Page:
19.     // Apply binary search  
  20.     int bs = obj2.BinarySearch("Raj Kumar");  
  21.     // Display index on the console  
  22.     Console.WriteLine(bs);  
  23.     // Send ArrayList items to the console  
  24.     foreach (object o in obj2)  
  25.     {  
  26.         Console.WriteLine(o);  
  27.     }  
  28. }  

2. Messy Code

Keep it clean. Don't be messy. Writing code is an art. Make it cleaner. Make it pretty. Format it. This part is more about focusing on naming conventions and proper representation of your methods, properties, and variables.
Here is my original code sample. As you can see from the code below, I have two ArrayList objects and the code adds some integer and string values to them. 
  1. private void MessySample()  
  2. {  
  3.     ArrayList obj = new ArrayList();  
  4.     obj.Add(32);  
  5.     obj.Add(21);  
  6.     obj.Add(45);  
  7.     obj.Add(11);  
  8.     obj.Add(89);  
  9.     ArrayList obj2 = new ArrayList();  
  10.     obj2.Add("Mahesh Chand");  
  11.     obj2.Add("Praveen Kumar");  
  12.     obj2.Add("Raj Kumar");  
  13.     obj2.Add("Dinesh Beniwal");  
  15.     int bs = obj2.BinarySearch("Raj Kumar");  
  16.     Console.WriteLine(bs);  
  18.     foreach (object o in obj2)  
  19.     {  
  20.         Console.WriteLine(o);  
  21.     }  
  22. }  
The following code is a clean code with proper comments and naming conventions. As one of the comments suggests, if you use the proper method, variable, and other object names, you will need very little or no documentation. From the code below, I can clearly see that numberList is an array of numbers and authorsArray is a an array of author names.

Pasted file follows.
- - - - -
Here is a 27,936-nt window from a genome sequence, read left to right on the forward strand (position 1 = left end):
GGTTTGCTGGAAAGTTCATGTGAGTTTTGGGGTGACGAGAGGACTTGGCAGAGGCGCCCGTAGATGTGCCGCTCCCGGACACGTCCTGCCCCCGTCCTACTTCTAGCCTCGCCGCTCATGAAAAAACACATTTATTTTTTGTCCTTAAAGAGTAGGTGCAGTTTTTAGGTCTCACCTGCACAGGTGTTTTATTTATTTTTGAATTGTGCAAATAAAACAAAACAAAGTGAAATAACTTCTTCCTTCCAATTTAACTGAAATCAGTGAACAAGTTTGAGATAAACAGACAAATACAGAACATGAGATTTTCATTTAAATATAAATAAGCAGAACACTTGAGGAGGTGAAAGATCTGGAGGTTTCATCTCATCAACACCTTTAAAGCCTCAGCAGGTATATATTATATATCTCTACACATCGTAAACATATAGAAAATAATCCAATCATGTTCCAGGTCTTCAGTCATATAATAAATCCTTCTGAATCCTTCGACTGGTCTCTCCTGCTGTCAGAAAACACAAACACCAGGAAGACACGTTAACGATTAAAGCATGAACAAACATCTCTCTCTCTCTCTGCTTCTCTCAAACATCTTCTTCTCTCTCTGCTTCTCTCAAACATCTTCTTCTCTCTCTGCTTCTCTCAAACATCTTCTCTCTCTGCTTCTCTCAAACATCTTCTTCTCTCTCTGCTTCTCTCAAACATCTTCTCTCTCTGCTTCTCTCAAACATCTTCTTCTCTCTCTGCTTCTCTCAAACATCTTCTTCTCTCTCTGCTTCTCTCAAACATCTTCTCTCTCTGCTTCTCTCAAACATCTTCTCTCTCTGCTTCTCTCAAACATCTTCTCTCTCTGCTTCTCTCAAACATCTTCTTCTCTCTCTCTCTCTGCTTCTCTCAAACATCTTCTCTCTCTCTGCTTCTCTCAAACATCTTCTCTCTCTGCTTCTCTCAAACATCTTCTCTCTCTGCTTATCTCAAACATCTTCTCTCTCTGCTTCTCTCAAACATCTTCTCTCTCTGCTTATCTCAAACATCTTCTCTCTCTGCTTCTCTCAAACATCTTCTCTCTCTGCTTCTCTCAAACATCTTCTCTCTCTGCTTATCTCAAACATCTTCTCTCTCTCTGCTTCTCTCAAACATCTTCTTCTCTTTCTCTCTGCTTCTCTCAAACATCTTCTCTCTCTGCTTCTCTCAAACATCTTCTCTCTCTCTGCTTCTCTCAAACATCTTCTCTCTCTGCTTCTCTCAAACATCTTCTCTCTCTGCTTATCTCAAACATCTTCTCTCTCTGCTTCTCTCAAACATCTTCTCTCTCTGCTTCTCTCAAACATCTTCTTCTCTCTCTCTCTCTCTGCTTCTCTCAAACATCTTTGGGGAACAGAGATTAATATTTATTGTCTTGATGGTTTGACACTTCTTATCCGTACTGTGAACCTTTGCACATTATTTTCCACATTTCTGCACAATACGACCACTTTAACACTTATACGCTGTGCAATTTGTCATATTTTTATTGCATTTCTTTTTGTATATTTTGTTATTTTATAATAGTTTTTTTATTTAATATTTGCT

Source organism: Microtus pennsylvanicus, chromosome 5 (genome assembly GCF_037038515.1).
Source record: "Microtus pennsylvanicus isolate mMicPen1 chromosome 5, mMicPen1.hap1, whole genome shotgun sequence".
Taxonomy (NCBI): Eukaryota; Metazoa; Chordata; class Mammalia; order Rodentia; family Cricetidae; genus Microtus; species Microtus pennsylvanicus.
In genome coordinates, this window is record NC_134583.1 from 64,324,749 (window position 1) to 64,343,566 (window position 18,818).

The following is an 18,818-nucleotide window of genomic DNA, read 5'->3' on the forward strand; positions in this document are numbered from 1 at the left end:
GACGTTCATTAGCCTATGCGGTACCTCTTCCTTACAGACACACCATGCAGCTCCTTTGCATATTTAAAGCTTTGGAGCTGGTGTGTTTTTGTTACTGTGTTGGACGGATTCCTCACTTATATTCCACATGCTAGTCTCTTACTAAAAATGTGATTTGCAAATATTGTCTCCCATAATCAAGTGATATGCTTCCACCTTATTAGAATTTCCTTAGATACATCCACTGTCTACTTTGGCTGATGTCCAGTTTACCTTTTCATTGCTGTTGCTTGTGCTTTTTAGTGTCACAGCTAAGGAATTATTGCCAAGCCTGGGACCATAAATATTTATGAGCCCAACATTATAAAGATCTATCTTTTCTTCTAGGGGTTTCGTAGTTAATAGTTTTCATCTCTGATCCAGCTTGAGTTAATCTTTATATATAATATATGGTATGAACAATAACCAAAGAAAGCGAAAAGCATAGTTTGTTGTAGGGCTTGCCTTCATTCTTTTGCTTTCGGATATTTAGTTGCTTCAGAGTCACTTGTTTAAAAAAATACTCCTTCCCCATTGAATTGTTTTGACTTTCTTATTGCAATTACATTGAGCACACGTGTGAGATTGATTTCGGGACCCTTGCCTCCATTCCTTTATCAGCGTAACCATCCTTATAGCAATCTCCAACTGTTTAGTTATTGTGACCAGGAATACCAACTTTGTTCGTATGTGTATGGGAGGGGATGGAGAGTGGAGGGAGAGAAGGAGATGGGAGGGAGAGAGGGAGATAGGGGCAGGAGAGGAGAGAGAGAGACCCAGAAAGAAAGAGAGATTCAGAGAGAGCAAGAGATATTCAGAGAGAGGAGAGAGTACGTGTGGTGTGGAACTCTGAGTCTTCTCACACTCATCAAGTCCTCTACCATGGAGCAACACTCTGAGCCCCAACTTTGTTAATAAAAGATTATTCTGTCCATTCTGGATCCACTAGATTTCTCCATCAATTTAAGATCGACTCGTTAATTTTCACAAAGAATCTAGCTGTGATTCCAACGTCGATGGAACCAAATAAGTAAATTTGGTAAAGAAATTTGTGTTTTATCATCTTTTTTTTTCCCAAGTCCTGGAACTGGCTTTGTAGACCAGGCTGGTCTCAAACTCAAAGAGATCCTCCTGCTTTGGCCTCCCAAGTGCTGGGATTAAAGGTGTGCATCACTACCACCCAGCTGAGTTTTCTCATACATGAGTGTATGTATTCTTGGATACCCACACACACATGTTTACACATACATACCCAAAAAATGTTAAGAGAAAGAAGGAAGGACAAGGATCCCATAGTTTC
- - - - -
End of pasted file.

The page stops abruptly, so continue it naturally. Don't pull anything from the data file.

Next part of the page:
1. /// <summary>  
  2. /// This method is a clean sample that shows how to write  
  3. /// clean code.  
  4. /// </summary>  
  5. private void CleanSample()  
  6. {  
  7.     // Dynamic ArrayList with no size limit  
  8.     ArrayList numberList = new ArrayList();  
  9.     // Add 5 Integer Items to ArrayList  
  10.     numberList.Add(32);  
  11.     numberList.Add(21);  
  12.     numberList.Add(45);  
  13.     numberList.Add(11);  
  14.     numberList.Add(89);  
  16.     // Create Authors Array List to store authors  
  17.     ArrayList authorsArray = new ArrayList();  
  18.     // Add Author names  
  19.     authorsArray.Add("Mahesh Chand");  
  20.     authorsArray.Add("Praveen Kumar");  
  21.     authorsArray.Add("Raj Kumar");  
  22.     authorsArray.Add("Dinesh Beniwal");  
  24.     // Display and apply binary search  
  25.     Console.WriteLine("====== Binary Search ArrayList ============");  
  26.     int bs = authorsArray.BinarySearch("Raj Kumar");